The Best of Both Worlds
Before even the start of this essay, I am contemptuous of it. Not because I have a particular disdain for writing or expressing my thoughts on the whole—of course not—but for the sole reason that I am limited. I am limited intellectually because I am allotted only 500 words (which I never happened to feel was an adequate amount of space to convey even one idea). I am limited artistically due to the required professional and readable font and layout that is expected. And I am limited personally, because I have yet to cultivate a voice that would produce the perfect impression within the confines of this paper. But as I write this scalding criticism of an essay I have yet to start, I feel the need to ask myself: why in the world do I to feel this way? The answer, quite unfortunately, is because of the very education that has allowed me to do it.
So far in my academically dominated life, I have had ample experience in both the liberal and fine arts disciplines. I spent the first part of my higher education in an intensely academic preparatory school, where I earned my diploma after a rigorous (and slightly torturous) four years. On the heels of high school, I quickly enrolled in a fine arts college (applying the August before my senior year), where I spent two years freely wandering and expressing myself. While both experiences had their pros and cons, I could not help but feel imbalanced every step of the way. Very often, I was scornful of each school, believing they were not offering me proper instruction and that, somehow, neither of these situations actually fulfilled any of my needs. It was unfortunate, but the unequivocal truth of the matter.
In high school, logic ruled and strict boundaries were set; my opinions were often degraded and I had absolutely no connection to my peers. I was in this incredible mental state of restrained pandemonium at that school, the odd sensation of feeling rebellious and submissive at the same time. Combined with the bubbling hormones commonly associated with adolescence, it was an arduous time to say the least. But, I would not trade it in for another experience, because what I learned there I could not learn anywhere else. Though it pains me to say it, my basic skills of reasoning and logic were nurtured in a way that will never leave me, and I am a better person for it. Still, the scars inflicted will never heal, and I will always resent it.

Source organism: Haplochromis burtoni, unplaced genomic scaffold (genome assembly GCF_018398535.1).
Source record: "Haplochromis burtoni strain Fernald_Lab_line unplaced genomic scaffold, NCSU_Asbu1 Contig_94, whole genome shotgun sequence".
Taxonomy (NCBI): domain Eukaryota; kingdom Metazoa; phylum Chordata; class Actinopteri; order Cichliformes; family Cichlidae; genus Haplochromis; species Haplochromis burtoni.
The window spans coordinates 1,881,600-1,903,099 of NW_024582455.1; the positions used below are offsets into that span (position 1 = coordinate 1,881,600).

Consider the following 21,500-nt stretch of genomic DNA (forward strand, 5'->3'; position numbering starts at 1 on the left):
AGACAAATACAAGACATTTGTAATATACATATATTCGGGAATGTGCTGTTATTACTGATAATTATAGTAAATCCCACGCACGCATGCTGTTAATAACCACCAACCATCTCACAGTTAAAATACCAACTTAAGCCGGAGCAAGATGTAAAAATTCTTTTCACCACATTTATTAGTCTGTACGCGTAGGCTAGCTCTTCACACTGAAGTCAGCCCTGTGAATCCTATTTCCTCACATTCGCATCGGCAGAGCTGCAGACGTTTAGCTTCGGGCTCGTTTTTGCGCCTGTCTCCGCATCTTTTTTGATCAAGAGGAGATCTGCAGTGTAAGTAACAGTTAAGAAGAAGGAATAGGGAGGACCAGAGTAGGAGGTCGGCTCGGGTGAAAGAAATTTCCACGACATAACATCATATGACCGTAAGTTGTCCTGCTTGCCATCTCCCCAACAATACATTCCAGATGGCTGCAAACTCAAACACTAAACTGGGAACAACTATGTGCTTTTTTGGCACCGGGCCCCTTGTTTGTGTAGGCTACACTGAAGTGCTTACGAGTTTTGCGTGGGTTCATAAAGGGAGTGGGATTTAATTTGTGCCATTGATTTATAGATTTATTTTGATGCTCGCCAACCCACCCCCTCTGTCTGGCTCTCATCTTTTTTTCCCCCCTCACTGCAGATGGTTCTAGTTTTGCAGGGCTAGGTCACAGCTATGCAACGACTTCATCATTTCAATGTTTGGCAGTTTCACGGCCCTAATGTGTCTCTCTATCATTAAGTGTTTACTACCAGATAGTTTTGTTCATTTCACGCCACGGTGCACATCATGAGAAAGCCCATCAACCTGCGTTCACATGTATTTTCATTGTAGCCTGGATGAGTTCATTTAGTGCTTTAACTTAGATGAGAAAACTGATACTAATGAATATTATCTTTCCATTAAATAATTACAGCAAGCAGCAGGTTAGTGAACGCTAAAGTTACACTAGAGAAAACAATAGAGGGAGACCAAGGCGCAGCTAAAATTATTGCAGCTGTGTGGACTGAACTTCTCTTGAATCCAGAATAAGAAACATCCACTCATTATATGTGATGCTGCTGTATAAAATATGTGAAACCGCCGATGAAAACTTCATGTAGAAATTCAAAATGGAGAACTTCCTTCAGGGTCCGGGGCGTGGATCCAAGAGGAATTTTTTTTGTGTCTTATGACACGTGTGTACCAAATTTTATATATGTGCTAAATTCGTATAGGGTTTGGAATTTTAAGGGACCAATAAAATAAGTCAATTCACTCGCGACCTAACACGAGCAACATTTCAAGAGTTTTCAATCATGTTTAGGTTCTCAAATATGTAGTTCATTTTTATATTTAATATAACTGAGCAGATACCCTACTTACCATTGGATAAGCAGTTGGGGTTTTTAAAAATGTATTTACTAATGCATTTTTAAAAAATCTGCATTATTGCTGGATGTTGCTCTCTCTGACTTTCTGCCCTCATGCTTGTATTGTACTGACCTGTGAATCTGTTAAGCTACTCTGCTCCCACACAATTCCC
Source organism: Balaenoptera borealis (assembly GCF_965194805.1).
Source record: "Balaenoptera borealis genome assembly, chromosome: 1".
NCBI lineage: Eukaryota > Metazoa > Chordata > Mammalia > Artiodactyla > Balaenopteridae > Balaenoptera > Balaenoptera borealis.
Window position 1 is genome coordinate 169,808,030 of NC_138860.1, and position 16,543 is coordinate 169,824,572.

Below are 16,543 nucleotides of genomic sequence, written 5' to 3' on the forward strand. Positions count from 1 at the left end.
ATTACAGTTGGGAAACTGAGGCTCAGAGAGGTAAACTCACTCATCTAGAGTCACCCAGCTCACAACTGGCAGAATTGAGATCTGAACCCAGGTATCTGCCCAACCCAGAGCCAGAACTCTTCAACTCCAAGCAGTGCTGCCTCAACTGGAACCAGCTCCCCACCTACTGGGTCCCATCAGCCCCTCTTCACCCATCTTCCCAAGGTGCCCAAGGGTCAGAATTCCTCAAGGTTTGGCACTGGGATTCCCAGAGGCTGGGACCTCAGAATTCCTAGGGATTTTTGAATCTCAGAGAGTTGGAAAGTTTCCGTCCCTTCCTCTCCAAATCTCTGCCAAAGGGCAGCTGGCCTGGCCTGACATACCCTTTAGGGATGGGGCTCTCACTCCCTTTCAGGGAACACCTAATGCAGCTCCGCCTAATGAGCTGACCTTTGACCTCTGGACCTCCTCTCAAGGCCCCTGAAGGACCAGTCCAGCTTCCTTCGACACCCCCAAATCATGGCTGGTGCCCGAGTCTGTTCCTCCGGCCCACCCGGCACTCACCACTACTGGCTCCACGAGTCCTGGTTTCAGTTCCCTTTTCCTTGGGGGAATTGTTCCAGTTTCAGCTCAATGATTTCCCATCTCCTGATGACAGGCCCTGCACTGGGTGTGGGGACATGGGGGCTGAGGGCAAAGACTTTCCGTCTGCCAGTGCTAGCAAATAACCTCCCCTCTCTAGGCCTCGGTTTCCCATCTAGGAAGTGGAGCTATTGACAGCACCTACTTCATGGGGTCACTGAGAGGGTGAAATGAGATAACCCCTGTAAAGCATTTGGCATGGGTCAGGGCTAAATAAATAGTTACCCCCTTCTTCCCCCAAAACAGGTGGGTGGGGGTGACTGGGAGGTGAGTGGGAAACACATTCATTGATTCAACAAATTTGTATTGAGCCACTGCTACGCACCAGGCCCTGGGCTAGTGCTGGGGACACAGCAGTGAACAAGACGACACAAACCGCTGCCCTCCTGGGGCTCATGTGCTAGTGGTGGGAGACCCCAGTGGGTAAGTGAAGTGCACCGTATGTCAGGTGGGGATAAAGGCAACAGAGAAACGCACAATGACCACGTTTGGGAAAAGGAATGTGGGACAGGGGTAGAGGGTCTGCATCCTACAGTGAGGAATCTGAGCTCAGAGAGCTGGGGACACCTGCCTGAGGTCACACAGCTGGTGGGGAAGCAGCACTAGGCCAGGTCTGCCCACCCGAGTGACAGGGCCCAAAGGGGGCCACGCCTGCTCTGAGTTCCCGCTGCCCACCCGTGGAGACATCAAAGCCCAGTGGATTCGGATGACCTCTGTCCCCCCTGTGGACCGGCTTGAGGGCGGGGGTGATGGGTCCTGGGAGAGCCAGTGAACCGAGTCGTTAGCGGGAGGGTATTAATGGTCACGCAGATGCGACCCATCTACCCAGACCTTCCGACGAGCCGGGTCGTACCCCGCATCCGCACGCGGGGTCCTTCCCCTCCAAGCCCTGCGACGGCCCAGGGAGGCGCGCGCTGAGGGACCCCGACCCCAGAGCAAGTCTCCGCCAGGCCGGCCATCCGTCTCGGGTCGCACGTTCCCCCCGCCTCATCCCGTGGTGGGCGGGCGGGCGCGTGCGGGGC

Art school was the flip side of the coin. Free and bohemian, I have no objections saying that it was a much more enjoyable experience. I was inspired regularly, built relationships, and produced some of the best work I ever had. But, as a school, it was so disorganized and topsy-turvy I encountered too many frustrating problems: professors had no skill in the art of teaching, grades were late, paperwork had to be repeatedly filled out; it was a mess. Not to mention the overall subjective nature of art; how can someone possibly put a letter grade on that?
To achieve this proper balance, I have found it necessary to pursue a sort of mélange of an education, combining the two spheres of thought into a tightly packed five years. Aside from the ambitious thought of obtaining two degrees simultaneously, the notion of a BA/BFA program lends itself to the idea that for the first time in my life, I would have achieved this proper balance. It would hopefully seem, anyway. Do I want to spend another five years in school? Yes. And no. Regardless of the Hamlet-esque indecisiveness, I am secure in the fact that there is to be absolutely no other venue for me to learn and blossom in the manner that I personally need. I will always be indecisive about my future, (and my present, for that matter) and I will always want the whole plate if I were ever to feel satisfied.
Whether it’s self-righteous, pathetic, or brilliant, this is the path I have chosen to follow. Despite the cynical tone of this essay, I am charmed by the notion of studying two major disciplines concurrently, and I expect I will do better at the New School than any of the previous institutions. Certainly this is speculation, but given my past it seems only logical that the two halves I accomplished will eventually culminate in a whole.
I seem to have gone over the suggested limit by…three hundred and seventy-eight words. Sorry.